It's hard out there for a Democrat. Republicans control both chambers of Congress, state legislatures in 31 states and governors' mansions in 31 states.

But progressive groups think they have found a way to circumvent Republicans' stranglehold on government: ballot initiatives. In recent years, they have had spectacular success changing state policy on issues including guns and minimum wage despite Republican legislatures. And they're hoping to expand on this strategy in November in a big way.

Which means that Tuesday, voters in 35 states are voting on 157 ballot initiatives. Seventy-four of those are proposals the voters themselves put on the ballot, via petition. That is the most citizen initiatives in a decade. And a majority of those would implement progressive policies: minimum wage increases, gun control, marijuana legalization, charter schools.

Some of the notable progressive ballot initiatives this November:

  • Voters in nine states will vote on whether to legalize marijuana for medical and recreational uses — the most ballot initiatives on one issue since 2004, when 11 states had ballot initiatives to ban same-sex marriage.
  • Voters in four states — Maine, Colorado, Arizona and Washington — will vote on whether to increase their state's minimum wage. Voters in Arizona and Washington will also vote on whether to mandate paid sick leave.
  • Voters in Oregon, Maine and California will decide whether to increase or keep taxes on some of their state's top earners and corporations.
  • Voters in a record three states — Maine, Nevada and California — will vote on whether to expand background checks, a moment that could define the narrative around gun-control policy at the state level. (When put to the voters, the idea is currently 1-for-1: Washington state became the first state in recent history to do it when voters approved universal background checks in 2014.)
  • Voters in South Dakota, Washington, California and Missouri all have some kind of campaign finance reform initiative on the ballot.

As the federal government's productivity stalls and people's distrust in government rises, ballot initiatives are becoming big business. Hundreds of millions of dollars are expected to be spent this year on them. In 2012, an estimated $800 million was spent on ballot initiatives; this year, an estimated $400 million has been spent in California alone.

The ballot-measure-as-a-way-around-government strategy was dominated by conservatives in the 1990s and 2000s. That is when — you guessed it — Democrats controlled much of state government. But then Republicans started winning state legislatures.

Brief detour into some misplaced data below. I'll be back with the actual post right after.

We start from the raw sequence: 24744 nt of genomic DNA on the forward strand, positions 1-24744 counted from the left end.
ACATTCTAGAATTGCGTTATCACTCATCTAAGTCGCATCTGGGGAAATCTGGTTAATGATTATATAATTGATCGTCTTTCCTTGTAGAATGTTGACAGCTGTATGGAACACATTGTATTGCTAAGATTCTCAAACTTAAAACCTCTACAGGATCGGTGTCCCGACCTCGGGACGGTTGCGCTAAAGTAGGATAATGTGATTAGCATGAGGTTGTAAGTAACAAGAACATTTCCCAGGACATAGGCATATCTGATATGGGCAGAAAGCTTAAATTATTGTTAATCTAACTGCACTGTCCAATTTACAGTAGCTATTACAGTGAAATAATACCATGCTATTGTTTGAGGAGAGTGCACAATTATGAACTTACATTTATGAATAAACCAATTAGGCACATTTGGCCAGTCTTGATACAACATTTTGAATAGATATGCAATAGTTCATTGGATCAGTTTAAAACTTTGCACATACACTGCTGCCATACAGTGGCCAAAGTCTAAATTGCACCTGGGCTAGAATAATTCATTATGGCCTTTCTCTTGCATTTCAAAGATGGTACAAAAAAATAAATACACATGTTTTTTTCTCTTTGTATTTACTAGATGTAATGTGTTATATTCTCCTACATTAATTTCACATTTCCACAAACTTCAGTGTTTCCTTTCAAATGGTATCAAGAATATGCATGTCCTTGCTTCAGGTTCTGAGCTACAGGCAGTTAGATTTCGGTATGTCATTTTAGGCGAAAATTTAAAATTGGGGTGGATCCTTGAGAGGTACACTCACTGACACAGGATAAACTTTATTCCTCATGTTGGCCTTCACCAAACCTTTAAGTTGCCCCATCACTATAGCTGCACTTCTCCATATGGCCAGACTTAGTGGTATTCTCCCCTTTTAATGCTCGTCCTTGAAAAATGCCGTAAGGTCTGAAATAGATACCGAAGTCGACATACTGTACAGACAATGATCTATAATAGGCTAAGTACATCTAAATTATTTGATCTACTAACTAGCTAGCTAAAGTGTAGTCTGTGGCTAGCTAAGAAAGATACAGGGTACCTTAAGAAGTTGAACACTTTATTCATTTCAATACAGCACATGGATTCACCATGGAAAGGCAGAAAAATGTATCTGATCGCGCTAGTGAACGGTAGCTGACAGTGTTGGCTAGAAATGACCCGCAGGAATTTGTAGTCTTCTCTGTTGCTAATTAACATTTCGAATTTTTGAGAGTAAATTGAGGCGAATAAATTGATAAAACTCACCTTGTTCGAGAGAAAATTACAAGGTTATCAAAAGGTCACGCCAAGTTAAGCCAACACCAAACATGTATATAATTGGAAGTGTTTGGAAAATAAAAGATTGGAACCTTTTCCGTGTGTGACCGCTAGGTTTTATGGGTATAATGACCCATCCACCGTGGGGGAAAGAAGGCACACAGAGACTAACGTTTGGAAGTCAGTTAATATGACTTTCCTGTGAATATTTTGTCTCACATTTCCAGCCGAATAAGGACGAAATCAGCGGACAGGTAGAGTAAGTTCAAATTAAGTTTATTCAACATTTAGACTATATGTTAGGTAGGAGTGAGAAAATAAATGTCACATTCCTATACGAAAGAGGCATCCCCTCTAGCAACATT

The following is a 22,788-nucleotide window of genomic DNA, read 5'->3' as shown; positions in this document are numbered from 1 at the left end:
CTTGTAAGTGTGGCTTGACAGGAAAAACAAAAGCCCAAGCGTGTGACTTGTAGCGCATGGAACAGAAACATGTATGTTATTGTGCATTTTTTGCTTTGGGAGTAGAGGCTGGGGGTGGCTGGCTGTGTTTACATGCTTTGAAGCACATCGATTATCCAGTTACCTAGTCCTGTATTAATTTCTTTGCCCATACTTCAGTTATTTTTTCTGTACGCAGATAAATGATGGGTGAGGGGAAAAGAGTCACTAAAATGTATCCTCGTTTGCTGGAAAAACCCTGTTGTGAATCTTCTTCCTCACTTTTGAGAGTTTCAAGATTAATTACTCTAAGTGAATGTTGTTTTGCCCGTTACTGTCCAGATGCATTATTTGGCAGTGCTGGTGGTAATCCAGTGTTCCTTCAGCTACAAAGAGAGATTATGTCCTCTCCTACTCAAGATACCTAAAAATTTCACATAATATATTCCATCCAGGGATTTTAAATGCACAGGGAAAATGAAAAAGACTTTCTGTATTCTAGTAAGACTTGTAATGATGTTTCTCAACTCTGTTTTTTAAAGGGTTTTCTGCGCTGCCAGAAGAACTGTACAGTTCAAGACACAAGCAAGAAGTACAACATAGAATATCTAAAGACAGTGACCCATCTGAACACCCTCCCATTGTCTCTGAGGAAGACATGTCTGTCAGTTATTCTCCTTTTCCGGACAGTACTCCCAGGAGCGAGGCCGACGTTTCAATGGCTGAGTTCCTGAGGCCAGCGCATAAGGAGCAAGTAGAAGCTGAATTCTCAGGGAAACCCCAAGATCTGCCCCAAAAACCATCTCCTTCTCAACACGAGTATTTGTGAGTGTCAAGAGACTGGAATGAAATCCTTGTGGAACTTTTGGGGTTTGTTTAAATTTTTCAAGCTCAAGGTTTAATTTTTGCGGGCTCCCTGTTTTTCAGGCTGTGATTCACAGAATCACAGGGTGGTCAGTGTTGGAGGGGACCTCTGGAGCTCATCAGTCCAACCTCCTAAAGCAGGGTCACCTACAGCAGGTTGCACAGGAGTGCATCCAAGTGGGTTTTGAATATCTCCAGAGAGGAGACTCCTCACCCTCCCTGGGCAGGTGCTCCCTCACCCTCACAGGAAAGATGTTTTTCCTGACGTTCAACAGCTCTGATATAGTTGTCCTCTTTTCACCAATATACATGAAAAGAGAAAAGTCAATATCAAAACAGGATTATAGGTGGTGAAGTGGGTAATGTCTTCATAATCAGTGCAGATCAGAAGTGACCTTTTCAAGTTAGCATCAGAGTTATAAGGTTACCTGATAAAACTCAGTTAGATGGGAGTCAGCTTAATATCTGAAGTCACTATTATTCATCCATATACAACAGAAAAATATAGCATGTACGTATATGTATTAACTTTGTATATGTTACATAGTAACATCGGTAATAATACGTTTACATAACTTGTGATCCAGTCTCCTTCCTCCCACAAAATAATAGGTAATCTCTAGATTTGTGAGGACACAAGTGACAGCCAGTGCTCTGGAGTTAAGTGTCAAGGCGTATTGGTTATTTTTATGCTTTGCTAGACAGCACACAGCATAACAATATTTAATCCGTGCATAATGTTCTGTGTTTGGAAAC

The Ballot Initiative Strategy Center was formed in 1999 to champion progressive causes. It and other progressive groups kicked into high gear after the 2010 Republican tea party wave turned many districts red.

"This is a counterweight to conservative control of the state governments," said Justine Sarver, the center's executive director.

There is some evidence to suggest the left's put-it-to-the-voters strategy is working, even helping drive the national conversation on some issues.

When put to the voters, minimum wage increases have won all but twice over the past 20 years. Right around the time states started legalizing same-sex marriage by ballot initiative, public opinion swung dramatically in favor of it. And in 2015, the Supreme Court made same-sex marriage legal across the nation. Much of this happened while Republicans controlled a majority of state legislatures.

Progressive ballot initiatives might be victims of their own success, though. GOP-led state legislatures have started to try to thwart them — whether by passing laws to prevent municipalities from changing policy, or by voting to, say, raise the minimum wage but not by nearly as much as progressive groups would like.

And it's not like all initiatives before voters this November favor liberal policy.

In South Dakota, progressives are trying to cap payday lending interest rates via ballot initiative, but the payday lending industry filed a countermeasure.

In California, there are dueling propositions on the death penalty: One to repeal it, one to speed up executions. And Nebraskans will vote on a referendum, largely funded by the state's Republican governor, on whether to reinstate the death penalty after lawmakers repealed it last year.

In Missouri, the GOP-controlled legislature will put to voters a constitutional amendment to instate voter ID requirements, which would be a symbolically important win for voter ID proponents.

But most of the action is coming from the left, as progressives use ballot initiatives to try to fundamentally change state policy by bypassing Republican government. And so far, it's been working.

Correction: An infographic detailing four states voting on health care issues has been corrected. Only Colorado is voting on universal health care.